A Cambodian Spring

Once comatose under the authoritarian leadership of Hun Sen, the country is now awakening. 

Until very recently Cambodian Prime Minister Hun Sen, famous for his marathon speeches, was arrogance personified. “I intend to stay in power until I’m 74”, he once said, which would mean until 2027. Having been the country’s ‘strong man’ since 1985, not surprisingly there were no rivals in sight.

Today, the former Khmer Rouge militant is still in the saddle but Cambodia has been seeing strikes, demonstrations and there’s a general sense of reawakening after years of resignation. Some are calling it the ‘Cambodian Spring’.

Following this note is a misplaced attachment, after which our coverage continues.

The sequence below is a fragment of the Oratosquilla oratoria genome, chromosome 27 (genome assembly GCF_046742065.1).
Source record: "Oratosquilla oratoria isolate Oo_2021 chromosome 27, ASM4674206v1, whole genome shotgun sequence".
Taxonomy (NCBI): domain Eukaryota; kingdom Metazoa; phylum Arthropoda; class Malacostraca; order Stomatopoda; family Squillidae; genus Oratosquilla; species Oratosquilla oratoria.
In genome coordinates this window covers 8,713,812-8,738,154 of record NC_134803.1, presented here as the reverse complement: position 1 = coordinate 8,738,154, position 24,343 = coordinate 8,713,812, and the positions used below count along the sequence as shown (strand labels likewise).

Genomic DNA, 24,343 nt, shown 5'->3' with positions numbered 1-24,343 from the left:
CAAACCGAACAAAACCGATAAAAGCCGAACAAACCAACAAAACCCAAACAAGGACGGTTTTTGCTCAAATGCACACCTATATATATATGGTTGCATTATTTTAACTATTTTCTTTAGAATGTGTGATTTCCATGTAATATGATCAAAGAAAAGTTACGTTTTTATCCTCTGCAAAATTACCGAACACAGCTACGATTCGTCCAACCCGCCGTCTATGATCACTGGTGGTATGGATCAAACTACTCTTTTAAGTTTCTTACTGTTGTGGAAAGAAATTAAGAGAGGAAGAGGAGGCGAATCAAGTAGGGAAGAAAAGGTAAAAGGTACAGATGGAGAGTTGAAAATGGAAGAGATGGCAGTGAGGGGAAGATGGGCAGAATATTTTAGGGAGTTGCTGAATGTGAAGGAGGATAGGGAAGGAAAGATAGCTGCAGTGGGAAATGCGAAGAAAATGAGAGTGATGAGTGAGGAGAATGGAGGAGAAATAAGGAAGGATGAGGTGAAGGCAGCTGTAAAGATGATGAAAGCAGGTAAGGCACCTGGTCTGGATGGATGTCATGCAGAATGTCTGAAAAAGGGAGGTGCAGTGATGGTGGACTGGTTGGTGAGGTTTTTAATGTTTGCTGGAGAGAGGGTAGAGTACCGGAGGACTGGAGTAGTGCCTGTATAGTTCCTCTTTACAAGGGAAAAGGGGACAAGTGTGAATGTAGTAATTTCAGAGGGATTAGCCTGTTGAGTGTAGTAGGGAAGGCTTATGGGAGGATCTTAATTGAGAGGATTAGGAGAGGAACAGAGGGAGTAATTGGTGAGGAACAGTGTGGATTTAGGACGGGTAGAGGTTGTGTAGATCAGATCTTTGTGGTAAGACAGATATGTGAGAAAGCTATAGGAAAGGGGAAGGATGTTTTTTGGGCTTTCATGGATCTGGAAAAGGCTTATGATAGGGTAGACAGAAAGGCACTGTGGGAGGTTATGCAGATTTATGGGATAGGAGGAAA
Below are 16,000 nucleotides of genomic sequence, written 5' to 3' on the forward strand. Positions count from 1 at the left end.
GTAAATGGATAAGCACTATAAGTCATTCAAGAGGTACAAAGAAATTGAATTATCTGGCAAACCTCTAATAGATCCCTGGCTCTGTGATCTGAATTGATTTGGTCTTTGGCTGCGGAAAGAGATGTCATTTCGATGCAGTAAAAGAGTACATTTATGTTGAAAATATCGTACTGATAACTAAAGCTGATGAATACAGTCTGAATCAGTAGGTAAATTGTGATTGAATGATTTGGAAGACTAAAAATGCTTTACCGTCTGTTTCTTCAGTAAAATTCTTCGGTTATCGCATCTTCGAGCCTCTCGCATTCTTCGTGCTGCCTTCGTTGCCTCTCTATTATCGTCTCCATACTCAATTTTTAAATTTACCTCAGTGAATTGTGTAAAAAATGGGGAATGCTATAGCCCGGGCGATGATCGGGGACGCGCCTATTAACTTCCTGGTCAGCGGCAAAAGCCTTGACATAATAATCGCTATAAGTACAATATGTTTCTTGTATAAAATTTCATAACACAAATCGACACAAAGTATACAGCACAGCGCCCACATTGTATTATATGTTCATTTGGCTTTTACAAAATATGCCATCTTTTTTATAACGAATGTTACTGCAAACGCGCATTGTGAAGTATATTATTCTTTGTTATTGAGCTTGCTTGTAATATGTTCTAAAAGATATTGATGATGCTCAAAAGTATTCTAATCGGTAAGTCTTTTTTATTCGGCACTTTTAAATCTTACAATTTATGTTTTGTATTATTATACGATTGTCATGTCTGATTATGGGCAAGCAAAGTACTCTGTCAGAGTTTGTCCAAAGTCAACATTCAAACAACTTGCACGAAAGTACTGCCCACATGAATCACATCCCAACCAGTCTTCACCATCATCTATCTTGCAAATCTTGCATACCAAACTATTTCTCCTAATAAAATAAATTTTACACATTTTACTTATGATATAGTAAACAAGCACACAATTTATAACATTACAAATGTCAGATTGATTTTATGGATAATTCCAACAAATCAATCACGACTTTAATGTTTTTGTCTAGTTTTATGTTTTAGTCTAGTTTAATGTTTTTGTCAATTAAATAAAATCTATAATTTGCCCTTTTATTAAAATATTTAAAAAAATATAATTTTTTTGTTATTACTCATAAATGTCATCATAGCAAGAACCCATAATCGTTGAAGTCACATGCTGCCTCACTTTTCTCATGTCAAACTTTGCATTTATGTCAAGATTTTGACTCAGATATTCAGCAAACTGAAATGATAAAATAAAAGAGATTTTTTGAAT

In last July’s elections, the Cambodia National Rescue Party (CNRP) – a merging of two opposition movements – won 55 seats in Parliament compared to the 68 taken by Hun Sen’s Cambodian People’s Party (CPP). Given the extensive gerrymandering of a system rigged to keep the authoritarian leader in power, the CNRP believes it was cheated out of a historic victory. Indeed, the party still boycotts the National Assembly, maintaining a permanent public protest in Phnom Penh throughout 2013 to contest the result. In early January, Hun Sen’s patience snapped: demonstrators were violently evicted and new protests banned.

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